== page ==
Our journeys in search of important Irish archaeology can take us a long way from home. Today’s subject – the impressive Rathgall Hillfort – is located in County Wicklow, on the east side of the island. But it is well worth a long journey: its size is impressive – it occupies an 18 acre site. And the history of the place goes as far back as the Neolithic age. We visited on a brisk spring day, when the clouds were determined to contribute to our appreciation of this monument.
The size and longevity of this hillfort push it into a rare category. The substantial central rampart of stone walling is medieval, but the outer rings of stone and earth appear to have considerably earlier dates.
. . . Rathgall was a site of quite exceptional importance in the centuries spanning the birth of Christ, an importance that was clearly pan-European. The variety of structural information that the excavation yielded is unprecedented in the Bronze Age and the extraordinary concentration of artifactual evidence from the site has not been matched elsewhere in the country. Rathgall opens a wide range of questions concerning, not merely the nature of the Ireland’s later Bronze Age, but also the role of the hillfort in contemporary cultural developments . . .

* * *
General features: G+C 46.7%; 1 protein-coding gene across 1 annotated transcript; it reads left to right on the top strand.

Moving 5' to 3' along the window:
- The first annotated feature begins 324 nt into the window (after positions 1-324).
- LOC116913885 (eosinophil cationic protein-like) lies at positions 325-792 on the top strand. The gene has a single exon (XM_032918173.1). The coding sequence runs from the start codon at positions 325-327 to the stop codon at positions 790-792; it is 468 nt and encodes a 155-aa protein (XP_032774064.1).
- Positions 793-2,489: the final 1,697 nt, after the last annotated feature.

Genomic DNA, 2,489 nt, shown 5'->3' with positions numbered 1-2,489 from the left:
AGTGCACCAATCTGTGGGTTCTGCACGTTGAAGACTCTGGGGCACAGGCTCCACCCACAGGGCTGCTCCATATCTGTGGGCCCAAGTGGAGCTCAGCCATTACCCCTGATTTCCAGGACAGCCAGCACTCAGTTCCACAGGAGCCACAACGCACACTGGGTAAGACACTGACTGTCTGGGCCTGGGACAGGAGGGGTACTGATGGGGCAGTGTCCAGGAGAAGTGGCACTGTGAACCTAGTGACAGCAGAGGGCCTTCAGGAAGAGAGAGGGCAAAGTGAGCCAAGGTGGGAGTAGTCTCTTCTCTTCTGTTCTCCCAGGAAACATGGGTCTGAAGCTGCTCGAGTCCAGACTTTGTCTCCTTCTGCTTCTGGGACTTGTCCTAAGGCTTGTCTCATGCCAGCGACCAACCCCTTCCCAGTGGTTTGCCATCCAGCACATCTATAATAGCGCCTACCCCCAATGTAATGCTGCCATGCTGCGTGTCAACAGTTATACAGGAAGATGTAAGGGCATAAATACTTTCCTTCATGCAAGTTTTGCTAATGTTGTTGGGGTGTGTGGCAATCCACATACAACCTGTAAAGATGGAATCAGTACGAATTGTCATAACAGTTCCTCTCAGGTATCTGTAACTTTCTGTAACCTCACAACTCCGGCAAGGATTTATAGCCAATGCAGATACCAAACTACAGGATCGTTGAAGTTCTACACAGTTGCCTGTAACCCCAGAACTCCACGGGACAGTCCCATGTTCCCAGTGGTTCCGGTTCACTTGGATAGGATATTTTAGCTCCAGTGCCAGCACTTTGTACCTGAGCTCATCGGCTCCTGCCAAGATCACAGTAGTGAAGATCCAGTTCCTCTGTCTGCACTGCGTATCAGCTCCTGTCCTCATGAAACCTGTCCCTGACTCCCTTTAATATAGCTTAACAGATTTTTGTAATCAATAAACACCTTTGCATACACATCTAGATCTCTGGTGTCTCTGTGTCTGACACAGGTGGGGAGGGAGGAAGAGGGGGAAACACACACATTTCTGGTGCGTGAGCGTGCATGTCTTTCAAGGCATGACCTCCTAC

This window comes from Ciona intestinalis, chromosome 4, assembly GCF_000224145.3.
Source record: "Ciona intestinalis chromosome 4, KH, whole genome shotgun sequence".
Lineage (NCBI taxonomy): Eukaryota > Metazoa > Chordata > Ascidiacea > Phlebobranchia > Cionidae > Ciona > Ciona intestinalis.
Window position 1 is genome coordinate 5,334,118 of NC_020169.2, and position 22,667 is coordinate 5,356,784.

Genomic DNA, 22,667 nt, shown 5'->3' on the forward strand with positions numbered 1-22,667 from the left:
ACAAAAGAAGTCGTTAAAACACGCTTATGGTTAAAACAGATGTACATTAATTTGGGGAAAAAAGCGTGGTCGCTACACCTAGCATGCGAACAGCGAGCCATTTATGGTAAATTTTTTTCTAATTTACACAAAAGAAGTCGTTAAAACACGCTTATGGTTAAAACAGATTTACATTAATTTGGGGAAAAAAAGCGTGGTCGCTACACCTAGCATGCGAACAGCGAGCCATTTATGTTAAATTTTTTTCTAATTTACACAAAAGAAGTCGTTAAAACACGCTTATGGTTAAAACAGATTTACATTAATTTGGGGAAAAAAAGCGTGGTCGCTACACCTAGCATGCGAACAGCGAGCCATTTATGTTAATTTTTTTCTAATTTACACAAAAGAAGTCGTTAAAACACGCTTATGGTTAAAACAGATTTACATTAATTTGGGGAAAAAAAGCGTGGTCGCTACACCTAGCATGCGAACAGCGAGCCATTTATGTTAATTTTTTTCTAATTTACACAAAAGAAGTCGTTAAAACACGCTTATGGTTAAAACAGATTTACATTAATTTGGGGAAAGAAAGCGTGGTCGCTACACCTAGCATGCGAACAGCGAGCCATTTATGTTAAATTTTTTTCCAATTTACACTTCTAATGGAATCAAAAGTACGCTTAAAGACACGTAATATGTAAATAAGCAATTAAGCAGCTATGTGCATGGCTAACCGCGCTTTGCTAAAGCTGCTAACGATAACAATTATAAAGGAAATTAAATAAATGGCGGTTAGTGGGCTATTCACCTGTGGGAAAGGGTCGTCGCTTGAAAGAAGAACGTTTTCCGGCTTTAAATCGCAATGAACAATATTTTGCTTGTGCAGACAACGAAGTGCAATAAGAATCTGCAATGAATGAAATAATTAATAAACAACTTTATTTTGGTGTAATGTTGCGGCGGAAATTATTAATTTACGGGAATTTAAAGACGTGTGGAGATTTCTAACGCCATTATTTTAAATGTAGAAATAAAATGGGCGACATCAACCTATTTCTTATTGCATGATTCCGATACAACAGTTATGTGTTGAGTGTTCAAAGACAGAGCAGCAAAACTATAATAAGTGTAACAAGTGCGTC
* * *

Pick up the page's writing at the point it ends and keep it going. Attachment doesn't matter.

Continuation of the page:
Professor Barry Rafferty 2004
Plan of the hillfort and surrounding earthworks taken from the site notice board. Red lines indicate the site excavations. This board states that:
. . . Rathgall Hillfort is a hilltop settlement enclosed and defended by four concentric ramparts which can be dated to the early and middle Neolithic period . . . The outer three ramparts are stone and earthen banks and are likely to be prehistoric in date. Within the central enclosure there is evidence of metalworking, a cemetery and a round house; all dating to the Late Bronze Age . . .